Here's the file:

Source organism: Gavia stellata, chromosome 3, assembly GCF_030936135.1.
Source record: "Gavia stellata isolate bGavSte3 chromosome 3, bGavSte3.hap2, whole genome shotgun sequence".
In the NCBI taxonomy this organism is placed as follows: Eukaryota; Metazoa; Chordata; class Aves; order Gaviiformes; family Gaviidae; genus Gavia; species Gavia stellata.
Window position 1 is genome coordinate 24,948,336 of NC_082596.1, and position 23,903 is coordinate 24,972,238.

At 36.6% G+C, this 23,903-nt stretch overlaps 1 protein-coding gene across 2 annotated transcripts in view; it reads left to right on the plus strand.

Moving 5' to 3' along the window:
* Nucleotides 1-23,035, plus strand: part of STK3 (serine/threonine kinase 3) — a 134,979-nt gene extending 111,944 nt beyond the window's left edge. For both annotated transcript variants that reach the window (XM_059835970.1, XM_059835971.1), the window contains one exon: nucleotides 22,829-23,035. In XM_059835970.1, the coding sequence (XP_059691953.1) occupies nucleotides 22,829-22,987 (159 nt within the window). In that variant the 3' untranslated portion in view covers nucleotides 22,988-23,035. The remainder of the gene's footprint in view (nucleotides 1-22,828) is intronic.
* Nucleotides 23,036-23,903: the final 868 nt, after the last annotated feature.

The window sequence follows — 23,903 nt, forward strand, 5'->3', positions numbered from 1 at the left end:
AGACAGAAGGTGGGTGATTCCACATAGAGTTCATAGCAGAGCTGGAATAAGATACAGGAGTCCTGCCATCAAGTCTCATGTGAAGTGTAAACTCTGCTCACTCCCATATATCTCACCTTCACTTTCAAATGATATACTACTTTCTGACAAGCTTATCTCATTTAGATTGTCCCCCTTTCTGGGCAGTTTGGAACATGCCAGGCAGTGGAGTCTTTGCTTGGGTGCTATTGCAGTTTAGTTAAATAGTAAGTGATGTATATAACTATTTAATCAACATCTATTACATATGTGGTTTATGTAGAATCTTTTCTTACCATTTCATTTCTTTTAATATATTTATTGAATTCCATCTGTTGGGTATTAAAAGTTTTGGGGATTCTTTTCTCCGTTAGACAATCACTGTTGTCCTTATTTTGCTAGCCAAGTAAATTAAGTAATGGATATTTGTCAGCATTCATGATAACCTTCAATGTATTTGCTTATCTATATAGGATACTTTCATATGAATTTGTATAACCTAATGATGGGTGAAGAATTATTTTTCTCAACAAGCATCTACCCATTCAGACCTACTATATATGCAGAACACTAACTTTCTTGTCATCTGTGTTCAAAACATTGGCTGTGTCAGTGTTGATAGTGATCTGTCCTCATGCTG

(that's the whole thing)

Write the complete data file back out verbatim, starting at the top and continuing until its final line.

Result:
Source organism: Gavia stellata, chromosome 3, assembly GCF_030936135.1.
Source record: "Gavia stellata isolate bGavSte3 chromosome 3, bGavSte3.hap2, whole genome shotgun sequence".
In the NCBI taxonomy this organism is placed as follows: Eukaryota; Metazoa; Chordata; class Aves; order Gaviiformes; family Gaviidae; genus Gavia; species Gavia stellata.
Window position 1 is genome coordinate 24,948,336 of NC_082596.1, and position 23,903 is coordinate 24,972,238.

At 36.6% G+C, this 23,903-nt stretch overlaps 1 protein-coding gene across 2 annotated transcripts in view; it reads left to right on the plus strand.

Moving 5' to 3' along the window:
* Nucleotides 1-23,035, plus strand: part of STK3 (serine/threonine kinase 3) — a 134,979-nt gene extending 111,944 nt beyond the window's left edge. For both annotated transcript variants that reach the window (XM_059835970.1, XM_059835971.1), the window contains one exon: nucleotides 22,829-23,035. In XM_059835970.1, the coding sequence (XP_059691953.1) occupies nucleotides 22,829-22,987 (159 nt within the window). In that variant the 3' untranslated portion in view covers nucleotides 22,988-23,035. The remainder of the gene's footprint in view (nucleotides 1-22,828) is intronic.
* Nucleotides 23,036-23,903: the final 868 nt, after the last annotated feature.

The window sequence follows — 23,903 nt, forward strand, 5'->3', positions numbered from 1 at the left end:
AGACAGAAGGTGGGTGATTCCACATAGAGTTCATAGCAGAGCTGGAATAAGATACAGGAGTCCTGCCATCAAGTCTCATGTGAAGTGTAAACTCTGCTCACTCCCATATATCTCACCTTCACTTTCAAATGATATACTACTTTCTGACAAGCTTATCTCATTTAGATTGTCCCCCTTTCTGGGCAGTTTGGAACATGCCAGGCAGTGGAGTCTTTGCTTGGGTGCTATTGCAGTTTAGTTAAATAGTAAGTGATGTATATAACTATTTAATCAACATCTATTACATATGTGGTTTATGTAGAATCTTTTCTTACCATTTCATTTCTTTTAATATATTTATTGAATTCCATCTGTTGGGTATTAAAAGTTTTGGGGATTCTTTTCTCCGTTAGACAATCACTGTTGTCCTTATTTTGCTAGCCAAGTAAATTAAGTAATGGATATTTGTCAGCATTCATGATAACCTTCAATGTATTTGCTTATCTATATAGGATACTTTCATATGAATTTGTATAACCTAATGATGGGTGAAGAATTATTTTTCTCAACAAGCATCTACCCATTCAGACCTACTATATATGCAGAACACTAACTTTCTTGTCATCTGTGTTCAAAACATTGGCTGTGTCAGTGTTGATAGTGATCTGTCCTCATGCTG